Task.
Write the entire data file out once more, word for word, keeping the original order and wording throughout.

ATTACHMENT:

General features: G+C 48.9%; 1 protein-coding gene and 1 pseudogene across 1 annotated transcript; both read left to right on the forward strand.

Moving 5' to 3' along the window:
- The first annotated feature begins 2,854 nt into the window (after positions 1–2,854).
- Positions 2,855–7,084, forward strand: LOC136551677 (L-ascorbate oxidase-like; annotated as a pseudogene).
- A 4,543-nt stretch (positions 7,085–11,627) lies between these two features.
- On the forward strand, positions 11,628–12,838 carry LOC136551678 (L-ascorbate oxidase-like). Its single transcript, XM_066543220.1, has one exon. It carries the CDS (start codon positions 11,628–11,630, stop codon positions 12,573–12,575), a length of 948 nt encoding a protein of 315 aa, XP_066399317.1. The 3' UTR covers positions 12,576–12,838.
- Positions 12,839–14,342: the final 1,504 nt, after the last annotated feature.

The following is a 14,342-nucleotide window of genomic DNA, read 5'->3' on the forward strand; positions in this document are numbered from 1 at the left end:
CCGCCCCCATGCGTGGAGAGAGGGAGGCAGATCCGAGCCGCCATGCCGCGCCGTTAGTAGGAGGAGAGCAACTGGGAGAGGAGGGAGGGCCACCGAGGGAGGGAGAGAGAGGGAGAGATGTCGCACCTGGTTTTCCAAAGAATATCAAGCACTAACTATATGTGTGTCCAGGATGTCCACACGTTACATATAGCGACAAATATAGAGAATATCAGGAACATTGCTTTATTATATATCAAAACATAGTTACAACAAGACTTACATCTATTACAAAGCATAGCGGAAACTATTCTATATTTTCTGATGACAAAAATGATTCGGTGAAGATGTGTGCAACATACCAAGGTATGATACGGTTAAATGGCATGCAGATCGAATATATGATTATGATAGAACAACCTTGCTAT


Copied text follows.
General features: G+C 48.9%; 1 protein-coding gene and 1 pseudogene across 1 annotated transcript; both read left to right on the forward strand.

Moving 5' to 3' along the window:
- The first annotated feature begins 2,854 nt into the window (after positions 1–2,854).
- Positions 2,855–7,084, forward strand: LOC136551677 (L-ascorbate oxidase-like; annotated as a pseudogene).
- A 4,543-nt stretch (positions 7,085–11,627) lies between these two features.
- On the forward strand, positions 11,628–12,838 carry LOC136551678 (L-ascorbate oxidase-like). Its single transcript, XM_066543220.1, has one exon. It carries the CDS (start codon positions 11,628–11,630, stop codon positions 12,573–12,575), a length of 948 nt encoding a protein of 315 aa, XP_066399317.1. The 3' UTR covers positions 12,576–12,838.
- Positions 12,839–14,342: the final 1,504 nt, after the last annotated feature.

The following is a 14,342-nucleotide window of genomic DNA, read 5'->3' on the forward strand; positions in this document are numbered from 1 at the left end:
CCGCCCCCATGCGTGGAGAGAGGGAGGCAGATCCGAGCCGCCATGCCGCGCCGTTAGTAGGAGGAGAGCAACTGGGAGAGGAGGGAGGGCCACCGAGGGAGGGAGAGAGAGGGAGAGATGTCGCACCTGGTTTTCCAAAGAATATCAAGCACTAACTATATGTGTGTCCAGGATGTCCACACGTTACATATAGCGACAAATATAGAGAATATCAGGAACATTGCTTTATTATATATCAAAACATAGTTACAACAAGACTTACATCTATTACAAAGCATAGCGGAAACTATTCTATATTTTCTGATGACAAAAATGATTCGGTGAAGATGTGTGCAACATACCAAGGTATGATACGGTTAAATGGCATGCAGATCGAATATATGATTATGATAGAACAACCTTGCTAT